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Joost Sells Off Scraps

Jeff Baumgartner
LR Cable News Analysis
Jeff Baumgartner

If you still had Time Warner Cable Inc. (NYSE: TWC) in the who-will-buy-Joost pool, we're sorry to inform you that you weren't even close.

The final fate of Joost is now in the hands of Adconion Media Group, which has acquired the assets of the once-promising online video player. (See Adconion Buys Joost Assets.)

London-based Adconian didn't disclose the financial terms of the deal. Joost raised more than $45 million since its founding in 2006, counting backers such as Sequoia Capital , CBS Corp. (NYSE: CBS), and Viacom Inc. (NYSE: VIA).

For months, officials have been trying to save or sell Joost, according to Janus Friis, a founder.

The purchase caps off a turbulent time for Joost and its founders. The company dropped CEO Mike Volpi, formerly of Cisco Systems Inc. (Nasdaq: CSCO), and then Joost's founders pulled him into the legal spat over the sale of Skype ownership by eBay Inc. (Nasdaq: EBAY). (See Volpi Out at Joost, Still Advising Ooyala and Joost, Joltid Sue Volpi.)

Industry sources confirmed that Time Warner Cable gave Joost a cursory glance earlier this year as the MSO was pursuing the technical underpinnings of its own online video strategy, but obviously, TWC passed. (See Is Joost on the Block?) TWC did manage to hire one of Joost's brains, Jason Gaedtke, who joined the MSO this fall as a group vice president. (See Gaedtke Jumps From Joost, Joins TW Cable .)

The sale to Adconian comes about five months after Joost threw a Hail Mary, laying off nearly all employees and trying its hand as a white-label video platform. Joost had also switched technical gears, dumping its peer-to-peer approach in favor of being an in-browser, Flash-based video service. (See Joost Reorgs to Focus on Video Platform.)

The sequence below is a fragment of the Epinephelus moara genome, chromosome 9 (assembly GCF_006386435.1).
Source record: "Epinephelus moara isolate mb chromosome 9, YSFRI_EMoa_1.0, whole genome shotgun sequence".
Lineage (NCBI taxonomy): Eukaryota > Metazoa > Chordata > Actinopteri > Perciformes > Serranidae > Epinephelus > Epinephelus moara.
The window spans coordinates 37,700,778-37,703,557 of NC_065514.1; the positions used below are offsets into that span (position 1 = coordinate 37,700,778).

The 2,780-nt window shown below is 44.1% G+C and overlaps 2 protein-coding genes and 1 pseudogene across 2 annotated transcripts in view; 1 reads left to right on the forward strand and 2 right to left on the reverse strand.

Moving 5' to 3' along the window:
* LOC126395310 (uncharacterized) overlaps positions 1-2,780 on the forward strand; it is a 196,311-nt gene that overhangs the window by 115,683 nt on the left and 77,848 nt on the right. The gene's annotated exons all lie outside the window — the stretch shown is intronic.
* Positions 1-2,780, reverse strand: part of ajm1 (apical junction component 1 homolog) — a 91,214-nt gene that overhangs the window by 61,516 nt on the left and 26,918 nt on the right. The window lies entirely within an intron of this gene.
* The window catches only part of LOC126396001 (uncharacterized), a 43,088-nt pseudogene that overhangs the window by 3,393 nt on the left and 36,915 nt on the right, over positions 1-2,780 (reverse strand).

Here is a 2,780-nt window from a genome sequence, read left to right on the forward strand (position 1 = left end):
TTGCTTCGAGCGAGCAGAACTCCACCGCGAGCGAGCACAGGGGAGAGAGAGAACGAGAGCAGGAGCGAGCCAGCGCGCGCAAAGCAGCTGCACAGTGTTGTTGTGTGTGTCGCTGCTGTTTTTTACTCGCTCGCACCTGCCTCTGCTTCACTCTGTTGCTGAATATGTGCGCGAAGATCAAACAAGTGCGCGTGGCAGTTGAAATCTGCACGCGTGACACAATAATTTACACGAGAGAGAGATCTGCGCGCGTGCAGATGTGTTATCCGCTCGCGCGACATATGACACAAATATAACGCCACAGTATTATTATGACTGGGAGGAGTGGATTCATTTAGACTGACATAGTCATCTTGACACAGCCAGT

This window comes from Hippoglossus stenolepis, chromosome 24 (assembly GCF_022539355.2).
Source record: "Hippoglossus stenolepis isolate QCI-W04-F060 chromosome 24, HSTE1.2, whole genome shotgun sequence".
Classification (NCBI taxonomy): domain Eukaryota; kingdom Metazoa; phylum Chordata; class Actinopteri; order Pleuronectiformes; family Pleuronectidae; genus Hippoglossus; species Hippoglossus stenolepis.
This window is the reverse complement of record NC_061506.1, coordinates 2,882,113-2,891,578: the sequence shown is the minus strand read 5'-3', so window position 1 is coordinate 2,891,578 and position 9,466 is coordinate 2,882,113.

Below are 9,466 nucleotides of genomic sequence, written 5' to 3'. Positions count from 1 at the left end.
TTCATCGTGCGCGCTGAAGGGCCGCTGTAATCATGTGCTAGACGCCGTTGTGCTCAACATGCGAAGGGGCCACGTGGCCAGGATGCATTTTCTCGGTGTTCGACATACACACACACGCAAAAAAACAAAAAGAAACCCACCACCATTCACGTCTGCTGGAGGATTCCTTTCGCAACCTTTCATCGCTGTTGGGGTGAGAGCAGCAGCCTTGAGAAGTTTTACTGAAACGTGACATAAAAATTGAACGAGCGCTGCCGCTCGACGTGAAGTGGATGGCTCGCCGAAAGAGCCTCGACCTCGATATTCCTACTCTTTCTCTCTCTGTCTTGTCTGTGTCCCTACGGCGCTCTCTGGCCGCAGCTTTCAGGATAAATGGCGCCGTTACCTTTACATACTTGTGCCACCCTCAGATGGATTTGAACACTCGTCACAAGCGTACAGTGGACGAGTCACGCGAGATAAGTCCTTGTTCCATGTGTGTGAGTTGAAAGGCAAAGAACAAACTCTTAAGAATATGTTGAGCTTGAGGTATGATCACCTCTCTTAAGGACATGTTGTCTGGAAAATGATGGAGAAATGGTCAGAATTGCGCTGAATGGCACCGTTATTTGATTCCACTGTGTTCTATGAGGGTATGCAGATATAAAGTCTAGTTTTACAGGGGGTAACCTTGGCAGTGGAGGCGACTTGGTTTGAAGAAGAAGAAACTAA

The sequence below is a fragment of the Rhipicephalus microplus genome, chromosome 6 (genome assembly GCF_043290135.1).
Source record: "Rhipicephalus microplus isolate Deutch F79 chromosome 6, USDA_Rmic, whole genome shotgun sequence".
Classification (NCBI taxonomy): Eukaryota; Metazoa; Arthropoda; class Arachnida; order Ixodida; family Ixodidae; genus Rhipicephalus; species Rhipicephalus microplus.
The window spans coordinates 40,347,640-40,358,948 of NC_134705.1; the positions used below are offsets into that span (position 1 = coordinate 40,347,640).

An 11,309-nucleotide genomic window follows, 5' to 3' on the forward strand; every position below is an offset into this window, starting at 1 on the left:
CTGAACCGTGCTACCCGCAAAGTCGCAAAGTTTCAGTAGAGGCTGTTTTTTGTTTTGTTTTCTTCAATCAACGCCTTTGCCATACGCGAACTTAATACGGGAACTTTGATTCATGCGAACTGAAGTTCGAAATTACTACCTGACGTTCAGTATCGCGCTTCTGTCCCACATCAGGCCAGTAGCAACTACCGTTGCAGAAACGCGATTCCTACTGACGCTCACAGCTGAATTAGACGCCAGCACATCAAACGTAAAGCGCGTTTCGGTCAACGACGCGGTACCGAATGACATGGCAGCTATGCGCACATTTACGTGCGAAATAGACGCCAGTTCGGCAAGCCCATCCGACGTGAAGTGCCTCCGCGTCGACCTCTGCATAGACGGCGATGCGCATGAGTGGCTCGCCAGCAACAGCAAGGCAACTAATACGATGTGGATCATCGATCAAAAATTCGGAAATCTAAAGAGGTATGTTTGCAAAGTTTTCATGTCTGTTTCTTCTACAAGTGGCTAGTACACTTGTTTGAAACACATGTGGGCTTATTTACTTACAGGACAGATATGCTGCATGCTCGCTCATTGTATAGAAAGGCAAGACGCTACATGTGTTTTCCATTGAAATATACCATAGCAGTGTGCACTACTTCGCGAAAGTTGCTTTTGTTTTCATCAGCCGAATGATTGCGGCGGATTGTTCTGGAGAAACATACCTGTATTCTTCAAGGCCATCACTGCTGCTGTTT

Adconion will pick up Joost's white label video management strategy, particularly in the area of online video advertising, using Joost.com to showcase clients' "branded entertainment content." Joost's original plan to be a destination for premium content looks all but dead.

Adconion says its content network reaches about 300 million unique users per month and has been serving more than 80 million video streams per day across about 2,000 Websites.

Last week, the company signed its first long-term licensing partnership, an exclusive deal to handle display and video ad-serving systems for Swiss firm Goldbach Media Group.

— Jeff Baumgartner, Site Editor, Cable Digital News

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User Rank: Light Beer
12/5/2012 | 3:52:05 PM
re: Joost Sells Off Scraps

So what you're saying is that "Content is king ?" ;)

Interesting then that the main site for premium content Hulu really is an joint venture by the existing players in the media and broadcast space already. The technology used here is pretty standard, but as you pointed out the technology was almost irrelevant. Clearly the barriers to entry for new players are quite high.

I really enjoyed the original Project Venice client and it was a different way to watch content (although the lack of decent content was always a concern), with useful interactive features and plugins, but that has all gone in favour of some flash based players and a portal format. Doesn't seem like a step forward to me...

Pete Baldwin
Pete Baldwin,
User Rank: Light Beer
12/5/2012 | 3:52:05 PM
re: Joost Sells Off Scraps

Once you started seeing other online video startups emerge, it was clear that Joost wasn't going to make it. They all looked so much the same. The technology was secondary; it was all going to come down to who got the best deals to carry mainstream content.

Having said that, I'm surprised Vudu is still around - but look what they're doing. Miles away from what all these startups were offering at first.

User Rank: Light Beer
12/5/2012 | 3:52:03 PM
re: Joost Sells Off Scraps

All the on-line video players are a joke and a waste of money/effort.

While I am not a fan of Netflix they are the only ones that has their act together.




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